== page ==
As a certified Advance Life Support (ALS) instructor through the Red Cross, the ACLS Scholarship for Healthcare Providers interests me because it is extremely important to me to educate healthcare providers on how to respond to emergencies. To give a brief background on myself, I have been a nurse for going on four years. I obtained my Advance Cardiac Life Support (ACLS) and Pediatric Advance Life Support (PALS) certifications during my senior year of college, which I have kept renewed throughout my nursing career. My first nursing job was on a medical-surgical telemetry unit. After working there for two years, I joined the Air Force and currently work in ambulatory surgery, including in the pre-operative phase and in the post-anesthesia care unit (PACU). I am now pursuing my Doctor of Nursing Practice degree to continue my career as a Pediatric Acute Care Nurse Practitioner.
I remember as a nursing student on a cardiac floor witnessing my first code blue, meaning the patient went into cardiac arrest. It was a very scary and surreal moment in my career. I just stayed back as a fly on the wall observing while my preceptor participated in doing chest compressions. Everyone came together as a team to help the patient and they were able to revive him after a few cycles of CPR. The patient was able to continuing living because of the nurses, providers, respiratory therapists, and patient care assistants jumped into action. This may not have turned out the same way if they didn’t have the proper training. Unfortunately this wasn’t the only time I’ve been a witness or participant in a code. In both of the care settings I have worked in, I have helped in cardiac and respiratory emergencies. What I have learned from these situations is that basic CPR saves lives. I always emphasize that when teaching ALS. If you are in the middle of an emergency and can’t remember algorithms or medication doses, starting chest compressions and breathing will help save the patient’s life until a more experienced provider arrives to give further instructor.
It is hard to mentally and physically prepare for these moments because until it happens you don’t know how you or your team will respond. One thing we do as a unit to prepare is to have mock codes where everyone participates as if we are working on a real patient. This allows us to define roles and perform CPR in less stressful environment to see how we react and what we can do to improve as a team. It allows us to be confident and mentally prepares for when a real code blue occurs. Physically, CPR is exhausting. We prepare for this by ensuring we have enough responding team member that we can alternate who is doing compressions. We have a crash cart on the unit that is always readily available. We inventory it monthly to ensure there are no expired medications. The PACU is a unique setting because we work with a variety of patients, anywhere from ten months to elderly. This means we always have to closely monitor our patients and know what to expect for different age groups. Our anesthesia providers prepare the nurses by communicating effectively on the risk level of the patient when bringing them out of the operating room.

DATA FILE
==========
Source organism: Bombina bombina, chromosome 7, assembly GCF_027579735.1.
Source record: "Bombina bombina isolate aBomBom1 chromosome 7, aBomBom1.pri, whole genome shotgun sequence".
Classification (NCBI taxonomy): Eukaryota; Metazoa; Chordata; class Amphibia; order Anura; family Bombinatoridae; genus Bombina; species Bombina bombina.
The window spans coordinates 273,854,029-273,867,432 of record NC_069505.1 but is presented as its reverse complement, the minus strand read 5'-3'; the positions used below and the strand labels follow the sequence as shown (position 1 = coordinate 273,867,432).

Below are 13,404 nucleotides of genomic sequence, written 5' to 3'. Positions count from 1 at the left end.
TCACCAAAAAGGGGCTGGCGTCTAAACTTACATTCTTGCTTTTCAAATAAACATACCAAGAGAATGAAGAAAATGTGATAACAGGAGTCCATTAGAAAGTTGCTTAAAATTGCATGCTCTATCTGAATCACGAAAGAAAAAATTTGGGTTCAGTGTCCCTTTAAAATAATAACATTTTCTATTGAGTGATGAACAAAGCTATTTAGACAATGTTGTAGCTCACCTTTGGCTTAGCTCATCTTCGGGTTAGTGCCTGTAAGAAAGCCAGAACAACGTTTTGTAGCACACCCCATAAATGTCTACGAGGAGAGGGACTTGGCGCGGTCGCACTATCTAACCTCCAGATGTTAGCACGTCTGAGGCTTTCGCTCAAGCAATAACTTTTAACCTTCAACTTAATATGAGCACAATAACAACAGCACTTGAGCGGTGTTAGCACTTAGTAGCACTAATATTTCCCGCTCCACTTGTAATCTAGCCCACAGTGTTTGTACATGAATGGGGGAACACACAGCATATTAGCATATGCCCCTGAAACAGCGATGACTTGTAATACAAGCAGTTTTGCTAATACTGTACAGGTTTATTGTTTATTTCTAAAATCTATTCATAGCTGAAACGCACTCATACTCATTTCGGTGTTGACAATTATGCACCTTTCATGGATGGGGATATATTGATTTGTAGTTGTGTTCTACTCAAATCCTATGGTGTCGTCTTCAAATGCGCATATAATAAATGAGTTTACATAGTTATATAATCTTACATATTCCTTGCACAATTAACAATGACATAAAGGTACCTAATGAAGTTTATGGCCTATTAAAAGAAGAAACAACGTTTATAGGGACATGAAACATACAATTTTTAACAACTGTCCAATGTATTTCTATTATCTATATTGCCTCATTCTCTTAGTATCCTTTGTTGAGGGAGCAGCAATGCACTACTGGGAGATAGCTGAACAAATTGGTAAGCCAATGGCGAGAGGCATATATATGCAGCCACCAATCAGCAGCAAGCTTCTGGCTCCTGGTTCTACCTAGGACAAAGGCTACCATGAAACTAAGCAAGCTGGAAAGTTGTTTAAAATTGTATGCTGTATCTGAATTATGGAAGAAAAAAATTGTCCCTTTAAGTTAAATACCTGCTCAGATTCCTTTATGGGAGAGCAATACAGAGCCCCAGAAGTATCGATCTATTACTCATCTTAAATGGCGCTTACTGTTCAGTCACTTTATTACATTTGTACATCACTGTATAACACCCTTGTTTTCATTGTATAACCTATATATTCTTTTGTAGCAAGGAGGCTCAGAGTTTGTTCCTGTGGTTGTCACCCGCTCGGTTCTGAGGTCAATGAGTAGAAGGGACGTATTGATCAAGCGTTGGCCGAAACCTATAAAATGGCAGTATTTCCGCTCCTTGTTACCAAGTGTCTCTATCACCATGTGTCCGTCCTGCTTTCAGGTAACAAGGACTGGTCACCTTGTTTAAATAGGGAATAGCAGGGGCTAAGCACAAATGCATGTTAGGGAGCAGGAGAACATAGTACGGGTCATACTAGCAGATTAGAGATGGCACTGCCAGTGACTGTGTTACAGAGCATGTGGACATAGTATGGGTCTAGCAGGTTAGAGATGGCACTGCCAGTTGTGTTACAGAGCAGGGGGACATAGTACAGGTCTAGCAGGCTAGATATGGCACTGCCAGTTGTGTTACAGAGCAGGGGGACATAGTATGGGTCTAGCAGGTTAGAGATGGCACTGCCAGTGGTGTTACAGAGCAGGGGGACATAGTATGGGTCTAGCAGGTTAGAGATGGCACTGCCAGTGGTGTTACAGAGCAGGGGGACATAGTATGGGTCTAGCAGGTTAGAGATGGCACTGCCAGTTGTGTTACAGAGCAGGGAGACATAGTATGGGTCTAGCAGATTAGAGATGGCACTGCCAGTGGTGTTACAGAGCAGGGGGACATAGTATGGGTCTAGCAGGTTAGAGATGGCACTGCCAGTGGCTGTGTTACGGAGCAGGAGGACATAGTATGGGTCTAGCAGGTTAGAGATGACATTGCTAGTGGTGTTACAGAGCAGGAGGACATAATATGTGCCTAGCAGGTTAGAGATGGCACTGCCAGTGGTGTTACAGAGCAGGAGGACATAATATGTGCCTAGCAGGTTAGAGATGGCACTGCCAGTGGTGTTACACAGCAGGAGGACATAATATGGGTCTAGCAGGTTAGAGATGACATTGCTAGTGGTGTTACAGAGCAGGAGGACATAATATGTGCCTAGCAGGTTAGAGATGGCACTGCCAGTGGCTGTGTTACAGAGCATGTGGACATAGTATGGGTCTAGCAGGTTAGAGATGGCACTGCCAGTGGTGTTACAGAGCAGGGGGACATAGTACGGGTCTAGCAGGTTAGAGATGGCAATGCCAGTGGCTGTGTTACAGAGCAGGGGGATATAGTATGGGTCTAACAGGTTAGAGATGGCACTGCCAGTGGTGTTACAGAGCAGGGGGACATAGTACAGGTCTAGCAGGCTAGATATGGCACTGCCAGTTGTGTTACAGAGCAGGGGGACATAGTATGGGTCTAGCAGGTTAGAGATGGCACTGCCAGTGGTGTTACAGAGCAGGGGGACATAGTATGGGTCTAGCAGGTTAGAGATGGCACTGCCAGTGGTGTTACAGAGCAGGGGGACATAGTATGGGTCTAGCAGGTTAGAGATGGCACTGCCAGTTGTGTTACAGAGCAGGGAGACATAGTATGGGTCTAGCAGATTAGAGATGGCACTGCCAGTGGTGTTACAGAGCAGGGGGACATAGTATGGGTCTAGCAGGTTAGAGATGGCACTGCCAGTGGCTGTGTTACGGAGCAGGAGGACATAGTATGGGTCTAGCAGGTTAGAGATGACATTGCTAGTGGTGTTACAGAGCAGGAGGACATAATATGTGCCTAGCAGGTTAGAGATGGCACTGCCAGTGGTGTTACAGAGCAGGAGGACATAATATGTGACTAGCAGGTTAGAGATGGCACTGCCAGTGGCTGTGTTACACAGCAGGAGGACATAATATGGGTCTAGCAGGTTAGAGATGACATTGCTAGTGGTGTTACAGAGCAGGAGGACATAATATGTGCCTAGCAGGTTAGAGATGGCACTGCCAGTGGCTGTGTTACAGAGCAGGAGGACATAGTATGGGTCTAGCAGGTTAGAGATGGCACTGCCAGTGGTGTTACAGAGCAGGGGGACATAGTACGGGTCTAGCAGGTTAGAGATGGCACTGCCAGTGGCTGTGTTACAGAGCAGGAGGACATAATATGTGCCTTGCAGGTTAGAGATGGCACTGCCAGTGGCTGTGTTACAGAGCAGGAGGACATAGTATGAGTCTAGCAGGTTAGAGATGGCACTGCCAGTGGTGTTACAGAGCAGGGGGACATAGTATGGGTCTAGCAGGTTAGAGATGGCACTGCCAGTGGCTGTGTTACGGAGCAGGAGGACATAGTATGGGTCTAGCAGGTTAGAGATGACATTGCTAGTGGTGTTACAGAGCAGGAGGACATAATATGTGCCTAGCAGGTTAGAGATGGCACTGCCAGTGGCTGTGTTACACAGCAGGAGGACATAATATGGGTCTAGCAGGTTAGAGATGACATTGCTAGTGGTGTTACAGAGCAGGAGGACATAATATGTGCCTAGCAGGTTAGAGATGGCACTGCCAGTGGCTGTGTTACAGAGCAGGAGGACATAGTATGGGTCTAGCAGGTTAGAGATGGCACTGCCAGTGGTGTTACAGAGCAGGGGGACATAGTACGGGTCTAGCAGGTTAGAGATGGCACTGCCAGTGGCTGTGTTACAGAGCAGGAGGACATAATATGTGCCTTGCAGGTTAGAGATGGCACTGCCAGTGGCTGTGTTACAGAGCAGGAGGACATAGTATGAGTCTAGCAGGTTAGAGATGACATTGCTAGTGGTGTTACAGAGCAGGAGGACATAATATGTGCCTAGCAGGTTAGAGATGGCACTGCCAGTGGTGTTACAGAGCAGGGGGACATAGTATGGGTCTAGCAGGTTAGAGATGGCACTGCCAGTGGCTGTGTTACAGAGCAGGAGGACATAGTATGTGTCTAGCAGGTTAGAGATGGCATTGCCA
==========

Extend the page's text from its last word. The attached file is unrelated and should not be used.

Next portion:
Basic life support is not only important in the acute healthcare setting, but it can be life-saving anywhere: at the grocery store, at your kid’s soccer game, on the side of the road, etc. I fortunately have never had to perform CPR outside of the hospital setting; however, when I was in nursing school, my friend and I had a history class together. We had just been learning about strokes in our ACLS class. Our professor was lecturing and all of a sudden it was as if he couldn’t get his words out. He was trying to read the PowerPoint and gibberish was coming out. We looked at each other and mouthed “is he having a stroke?” I immediately left the class to call 9-1-1. It turns out, our professor did have a transient ischemic attack. He thanked us the next time he was back in class for recognizing the signs. Luckily, we felt confident in our training as nursing students and we able to help our professor.
This leads me to my best advice for healthcare providers and students entering the healthcare world: be confident in yourself and your training. As healthcare providers we all learn BLS and CPR because it is the most basic thing we can do to help save a life in the event of cardiac or respiratory arrest. As stressful as this situation can be, if you are mentally and physically prepared it will be a much smoother process. You only have to get re-certified in BLS every two years. I would recommend that you review the guidelines on a monthly basis, put together a mock code for you unit, and make sure people are prepared for a real-life situation. Being educated on how to perform BLS and CPR is especially important for healthcare workers as you could be the patient’s only chance between life and death.